Dublin born but Berlin based, Swarm Intelligence’s brutal, distorted, glitchy and granular sound is not for the faint of heart. We asked him to show us around his studio…
Hello Attack. Welcome to my studio…
Bastl Instruments microGranny 2.0
First up is my Bastl Instruments microGranny 2.0.
This is a gloriously lo-fi miniature granular sampler. I used it throughout my “Against the Dying Light” album on Voitax, mainly using the (awesomely) crap in-built microphone to record bits from old horror movies.
My favourite thing about this little box is that you can tempo-sync the grain size and then dial in some very slow movement so that it gradually scans through the sample. This gives some really nice fizzling textures that slowly transform in sync with the beat.
Jomox T-Resonator II
This brute has gotten knocked about over the years!
I generally use it for thickening up pads and leads – all of the cross-modulation and feedback is perfect for this and it’s also great for buildings walls of noise. There are two sets of controls, one for the left and the right input. You can get some really odd stereo widening effects by dialling in opposing settings.
Elektron Analog Ryth MKII
Funnily enough, I tend to use the Elektron Analog Rytm MKII more for my live show than I do in the studio.
I really like the scene and performance controls – they really help you to keep the drums moving. These machines are so deep that I feel I have only scratched the surface of them. There are a lot of tricks I’ve been picking up from various people. Lots more to learn.
I do have a couple of gripes with it though. The file management is a pain in the ass, you have to tread very carefully or you risk destroying all your kits in a project. Also, I was pretty disappointed with the responsiveness of the pads – you basically have to hit them with a hammer to get full velocity. That said, there is nothing like the punch of it on a big system. Makes it all worth it!
I’ve only recently gotten into the modular world.
It’s something I had held at arm’s length for a while, afraid it would take me down the rabbit hole and that I’d never finish a track again. It actually had quite the opposite effect. I ended up coming up with all kinds of wild stuff that I wouldn’t have otherwise. I’m still figuring out which way I want to take it. I guess that’s the best thing about it – it has a life of its own!
My favourite modules in the rack at the moment are TipTop Audio’s Z-DSP (with the Valhalla and Mariana Trench cards), Noise Engineering’s Basimilus Iteritas Alter and the Transient Plus by Future Retro, which I loaded with my own field recordings and drum samples.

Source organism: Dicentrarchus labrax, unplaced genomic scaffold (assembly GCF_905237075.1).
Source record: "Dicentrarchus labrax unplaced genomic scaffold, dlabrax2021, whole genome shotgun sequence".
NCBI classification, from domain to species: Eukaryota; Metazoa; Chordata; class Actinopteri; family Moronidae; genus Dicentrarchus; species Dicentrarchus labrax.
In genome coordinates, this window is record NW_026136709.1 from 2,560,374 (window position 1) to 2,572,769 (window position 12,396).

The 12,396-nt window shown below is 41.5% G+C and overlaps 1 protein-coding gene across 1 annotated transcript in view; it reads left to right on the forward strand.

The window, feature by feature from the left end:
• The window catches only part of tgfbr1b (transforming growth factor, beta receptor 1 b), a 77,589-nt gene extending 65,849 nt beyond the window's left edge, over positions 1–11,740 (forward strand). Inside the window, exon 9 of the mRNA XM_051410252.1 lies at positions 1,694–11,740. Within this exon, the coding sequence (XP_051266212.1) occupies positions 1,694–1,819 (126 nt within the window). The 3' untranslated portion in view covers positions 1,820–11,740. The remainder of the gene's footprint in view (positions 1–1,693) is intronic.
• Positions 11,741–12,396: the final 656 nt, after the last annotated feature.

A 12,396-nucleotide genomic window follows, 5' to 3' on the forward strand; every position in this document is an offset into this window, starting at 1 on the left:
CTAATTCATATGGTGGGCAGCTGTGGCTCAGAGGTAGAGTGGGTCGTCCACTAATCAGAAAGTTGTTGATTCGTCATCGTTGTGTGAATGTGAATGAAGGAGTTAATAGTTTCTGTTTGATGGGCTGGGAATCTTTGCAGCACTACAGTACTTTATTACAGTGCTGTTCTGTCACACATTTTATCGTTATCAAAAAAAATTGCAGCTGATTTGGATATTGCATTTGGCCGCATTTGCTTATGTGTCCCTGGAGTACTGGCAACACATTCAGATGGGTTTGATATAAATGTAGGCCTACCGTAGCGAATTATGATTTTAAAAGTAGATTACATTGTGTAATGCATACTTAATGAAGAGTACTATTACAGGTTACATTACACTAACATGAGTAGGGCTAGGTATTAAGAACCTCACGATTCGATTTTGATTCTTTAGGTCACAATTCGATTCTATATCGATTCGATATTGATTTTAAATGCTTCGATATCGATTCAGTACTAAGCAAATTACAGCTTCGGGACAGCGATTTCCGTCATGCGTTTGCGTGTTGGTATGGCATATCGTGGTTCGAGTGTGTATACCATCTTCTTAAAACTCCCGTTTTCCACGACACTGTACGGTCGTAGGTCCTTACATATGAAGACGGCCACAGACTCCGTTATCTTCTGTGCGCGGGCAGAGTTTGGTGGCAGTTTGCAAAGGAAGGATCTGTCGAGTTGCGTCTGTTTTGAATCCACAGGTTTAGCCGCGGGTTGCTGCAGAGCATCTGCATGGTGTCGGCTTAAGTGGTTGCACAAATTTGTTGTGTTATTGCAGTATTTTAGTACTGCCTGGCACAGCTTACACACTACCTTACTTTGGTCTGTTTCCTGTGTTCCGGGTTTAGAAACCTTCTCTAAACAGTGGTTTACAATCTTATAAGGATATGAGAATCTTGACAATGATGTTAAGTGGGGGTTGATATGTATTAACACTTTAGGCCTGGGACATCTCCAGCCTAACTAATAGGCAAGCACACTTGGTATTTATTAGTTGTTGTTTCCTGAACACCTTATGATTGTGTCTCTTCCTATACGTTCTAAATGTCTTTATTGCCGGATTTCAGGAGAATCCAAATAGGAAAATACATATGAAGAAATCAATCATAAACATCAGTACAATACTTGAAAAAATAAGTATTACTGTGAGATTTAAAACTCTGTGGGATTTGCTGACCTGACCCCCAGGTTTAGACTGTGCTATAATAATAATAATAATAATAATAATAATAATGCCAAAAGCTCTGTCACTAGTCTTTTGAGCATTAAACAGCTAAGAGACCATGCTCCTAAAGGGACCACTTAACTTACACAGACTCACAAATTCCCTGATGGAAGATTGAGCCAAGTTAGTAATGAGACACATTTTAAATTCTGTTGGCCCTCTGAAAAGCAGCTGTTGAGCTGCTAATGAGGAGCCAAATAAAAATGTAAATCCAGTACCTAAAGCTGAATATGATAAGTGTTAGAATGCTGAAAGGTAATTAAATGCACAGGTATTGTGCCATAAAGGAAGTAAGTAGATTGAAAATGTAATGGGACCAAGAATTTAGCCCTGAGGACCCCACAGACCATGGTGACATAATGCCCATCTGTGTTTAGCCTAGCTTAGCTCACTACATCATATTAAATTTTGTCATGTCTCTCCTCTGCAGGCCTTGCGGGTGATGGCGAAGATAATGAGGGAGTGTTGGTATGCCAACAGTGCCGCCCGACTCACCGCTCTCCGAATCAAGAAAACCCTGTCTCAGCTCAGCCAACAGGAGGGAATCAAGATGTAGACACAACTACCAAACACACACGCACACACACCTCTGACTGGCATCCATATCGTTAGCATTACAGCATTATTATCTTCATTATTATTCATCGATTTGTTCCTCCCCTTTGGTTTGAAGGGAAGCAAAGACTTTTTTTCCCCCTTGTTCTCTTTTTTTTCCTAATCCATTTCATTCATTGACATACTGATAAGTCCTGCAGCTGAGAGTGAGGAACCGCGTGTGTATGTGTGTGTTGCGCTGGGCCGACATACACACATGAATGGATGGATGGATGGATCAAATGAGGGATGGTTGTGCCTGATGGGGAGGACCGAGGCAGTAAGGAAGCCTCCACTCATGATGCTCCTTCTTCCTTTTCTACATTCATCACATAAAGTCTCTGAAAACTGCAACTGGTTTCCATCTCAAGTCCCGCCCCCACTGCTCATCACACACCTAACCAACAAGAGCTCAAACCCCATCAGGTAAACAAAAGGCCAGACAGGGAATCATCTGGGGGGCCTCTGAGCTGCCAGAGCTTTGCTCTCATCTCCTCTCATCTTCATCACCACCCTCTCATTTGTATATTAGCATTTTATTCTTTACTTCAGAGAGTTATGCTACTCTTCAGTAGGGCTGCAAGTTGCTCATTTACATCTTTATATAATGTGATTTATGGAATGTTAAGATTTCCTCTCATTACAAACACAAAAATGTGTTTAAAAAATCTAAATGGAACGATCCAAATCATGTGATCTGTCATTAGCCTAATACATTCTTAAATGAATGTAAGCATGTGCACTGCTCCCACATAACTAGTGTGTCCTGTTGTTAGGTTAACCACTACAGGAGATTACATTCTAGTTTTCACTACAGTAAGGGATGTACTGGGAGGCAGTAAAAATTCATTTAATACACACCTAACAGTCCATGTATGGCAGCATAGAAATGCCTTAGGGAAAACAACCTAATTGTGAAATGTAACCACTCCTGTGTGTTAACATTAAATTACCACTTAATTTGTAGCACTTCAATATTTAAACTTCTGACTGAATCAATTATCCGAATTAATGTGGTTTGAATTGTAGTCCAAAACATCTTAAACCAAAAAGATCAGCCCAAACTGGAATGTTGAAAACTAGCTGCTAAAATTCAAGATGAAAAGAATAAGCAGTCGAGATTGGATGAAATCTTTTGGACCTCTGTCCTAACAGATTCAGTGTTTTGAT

Speaking of Ableton Live, that is realistically where I do 90% of my work.
I am definitely not someone who feels the need to ‘get away from the computer’ when making music – it is where most of the magic happens for me. The machines are there to provide some kind of input, then everything usually gets very heavily processed and edited afterwards.
Live has become an extension of myself at this point. It’s so quick that I can go from the first idea to a fleshed-out arrangement in one session. The hardest part is to stop myself from whittling the track away to nothing. I definitely strive for perfection when sound designing and mixing, but the problem is there is no such thing!
Alongside Live’s native devices, which I use heavily, I have a lot of plug-ins for sound mangling from the likes of Unfiltered Audio, Inear Display and Glitchmachines. I also have a huge amount of mixing tools from Waves, Sonnox and iZotope.
Noise-generating and Recording Devices
I like to keep the studio decluttered and focussed. That said, in a box under my desk is a collection of little noise-generating and recording devices.
Going from left to right is the MASF SCM which is essentially a contact microphone with a spring. Beside that is an EBow. I used the two together to create the grinding lead on ‘Vibrating Wire’ off of my “Rust” album, released on Ad Noiseam.
The purple thing below that is the Elektrosluch 3+ by LOM. This is a cool device that picks up electromagnetic waves. I used these kind of recordings to create my Home Recordings EP on Instruments of Discipline. Above that is SoundSniffer, a three-channel mono preamplifier for a contact mic, a condenser mic and pickup coil – it’s a DIY kit from Soniphorm and it’s lots of fun to feed it into the modular.
Lastly, this weird exposed circuit board is the Mater Lachrymarum by 1010. It’s a kind of granular sampler that you interact with via skin resistance, great for unpredictable glitchy, harsh noise!